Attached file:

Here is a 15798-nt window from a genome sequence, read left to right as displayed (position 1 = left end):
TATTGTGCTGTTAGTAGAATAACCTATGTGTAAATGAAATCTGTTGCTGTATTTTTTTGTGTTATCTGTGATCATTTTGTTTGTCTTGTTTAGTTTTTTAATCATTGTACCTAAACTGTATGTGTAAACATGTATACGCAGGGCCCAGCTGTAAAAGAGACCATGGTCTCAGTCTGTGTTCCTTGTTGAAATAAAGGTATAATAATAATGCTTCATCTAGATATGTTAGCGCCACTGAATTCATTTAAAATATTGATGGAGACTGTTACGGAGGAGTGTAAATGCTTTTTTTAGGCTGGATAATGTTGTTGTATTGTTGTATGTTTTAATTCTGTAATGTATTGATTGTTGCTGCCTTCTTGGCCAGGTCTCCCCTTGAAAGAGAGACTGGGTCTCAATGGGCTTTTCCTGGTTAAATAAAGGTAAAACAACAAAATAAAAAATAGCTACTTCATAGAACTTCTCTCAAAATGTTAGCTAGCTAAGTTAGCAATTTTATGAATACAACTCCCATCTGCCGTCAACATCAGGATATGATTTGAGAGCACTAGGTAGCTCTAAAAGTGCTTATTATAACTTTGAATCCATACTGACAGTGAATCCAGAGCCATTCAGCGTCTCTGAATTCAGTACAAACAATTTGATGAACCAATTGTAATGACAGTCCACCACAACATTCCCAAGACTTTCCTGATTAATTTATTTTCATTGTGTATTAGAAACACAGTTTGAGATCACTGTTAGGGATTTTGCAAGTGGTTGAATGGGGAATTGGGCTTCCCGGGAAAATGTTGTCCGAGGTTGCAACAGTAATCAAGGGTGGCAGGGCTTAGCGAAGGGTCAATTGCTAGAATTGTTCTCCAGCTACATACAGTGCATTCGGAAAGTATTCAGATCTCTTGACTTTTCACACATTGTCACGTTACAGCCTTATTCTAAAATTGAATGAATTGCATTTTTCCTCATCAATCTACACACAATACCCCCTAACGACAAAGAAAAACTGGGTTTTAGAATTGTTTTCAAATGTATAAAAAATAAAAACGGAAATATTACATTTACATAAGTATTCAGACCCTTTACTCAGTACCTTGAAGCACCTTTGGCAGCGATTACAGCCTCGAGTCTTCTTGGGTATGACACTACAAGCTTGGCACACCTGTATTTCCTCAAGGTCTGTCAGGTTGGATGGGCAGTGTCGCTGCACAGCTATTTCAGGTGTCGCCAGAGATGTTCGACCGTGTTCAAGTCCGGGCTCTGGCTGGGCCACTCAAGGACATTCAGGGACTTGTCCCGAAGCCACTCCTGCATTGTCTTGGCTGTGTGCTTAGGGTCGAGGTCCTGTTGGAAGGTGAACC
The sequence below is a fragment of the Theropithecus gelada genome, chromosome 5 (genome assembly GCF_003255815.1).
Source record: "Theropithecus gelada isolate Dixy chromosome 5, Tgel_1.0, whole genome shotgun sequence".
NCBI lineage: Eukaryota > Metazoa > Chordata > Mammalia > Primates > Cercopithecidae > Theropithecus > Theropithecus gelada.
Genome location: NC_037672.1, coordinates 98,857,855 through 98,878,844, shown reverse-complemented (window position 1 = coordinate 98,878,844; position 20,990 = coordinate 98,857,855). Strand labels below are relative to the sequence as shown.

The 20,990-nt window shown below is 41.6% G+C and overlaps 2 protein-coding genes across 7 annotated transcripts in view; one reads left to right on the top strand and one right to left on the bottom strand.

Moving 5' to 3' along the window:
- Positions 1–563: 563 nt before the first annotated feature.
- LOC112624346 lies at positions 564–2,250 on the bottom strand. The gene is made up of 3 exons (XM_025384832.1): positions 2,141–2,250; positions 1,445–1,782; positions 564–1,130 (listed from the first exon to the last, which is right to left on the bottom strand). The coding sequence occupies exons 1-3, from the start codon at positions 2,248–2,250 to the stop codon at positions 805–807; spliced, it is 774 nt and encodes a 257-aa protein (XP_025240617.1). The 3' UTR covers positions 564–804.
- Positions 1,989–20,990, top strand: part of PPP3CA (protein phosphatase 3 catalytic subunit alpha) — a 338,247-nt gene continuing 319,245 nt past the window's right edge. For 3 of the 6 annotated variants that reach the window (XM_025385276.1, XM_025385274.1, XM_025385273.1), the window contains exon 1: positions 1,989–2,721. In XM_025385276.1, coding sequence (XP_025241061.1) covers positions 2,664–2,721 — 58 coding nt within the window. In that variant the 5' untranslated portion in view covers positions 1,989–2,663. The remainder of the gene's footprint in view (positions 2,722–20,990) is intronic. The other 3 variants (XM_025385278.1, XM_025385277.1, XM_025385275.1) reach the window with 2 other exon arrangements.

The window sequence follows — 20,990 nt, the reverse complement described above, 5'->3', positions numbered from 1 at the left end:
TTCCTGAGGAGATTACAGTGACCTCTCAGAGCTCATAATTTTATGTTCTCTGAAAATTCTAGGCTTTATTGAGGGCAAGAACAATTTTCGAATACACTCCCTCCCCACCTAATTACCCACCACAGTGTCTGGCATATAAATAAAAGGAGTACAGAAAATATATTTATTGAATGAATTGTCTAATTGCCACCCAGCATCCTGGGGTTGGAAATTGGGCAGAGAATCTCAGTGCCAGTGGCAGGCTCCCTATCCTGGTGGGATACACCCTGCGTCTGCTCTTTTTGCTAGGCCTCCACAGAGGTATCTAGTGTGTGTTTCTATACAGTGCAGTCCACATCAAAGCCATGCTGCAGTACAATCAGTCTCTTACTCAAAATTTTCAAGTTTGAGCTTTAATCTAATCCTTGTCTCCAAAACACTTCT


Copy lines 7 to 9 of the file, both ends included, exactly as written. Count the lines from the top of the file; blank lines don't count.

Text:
The 20,990-nt window shown below is 41.6% G+C and overlaps 2 protein-coding genes across 7 annotated transcripts in view; one reads left to right on the top strand and one right to left on the bottom strand.

Moving 5' to 3' along the window:
- Positions 1–563: 563 nt before the first annotated feature.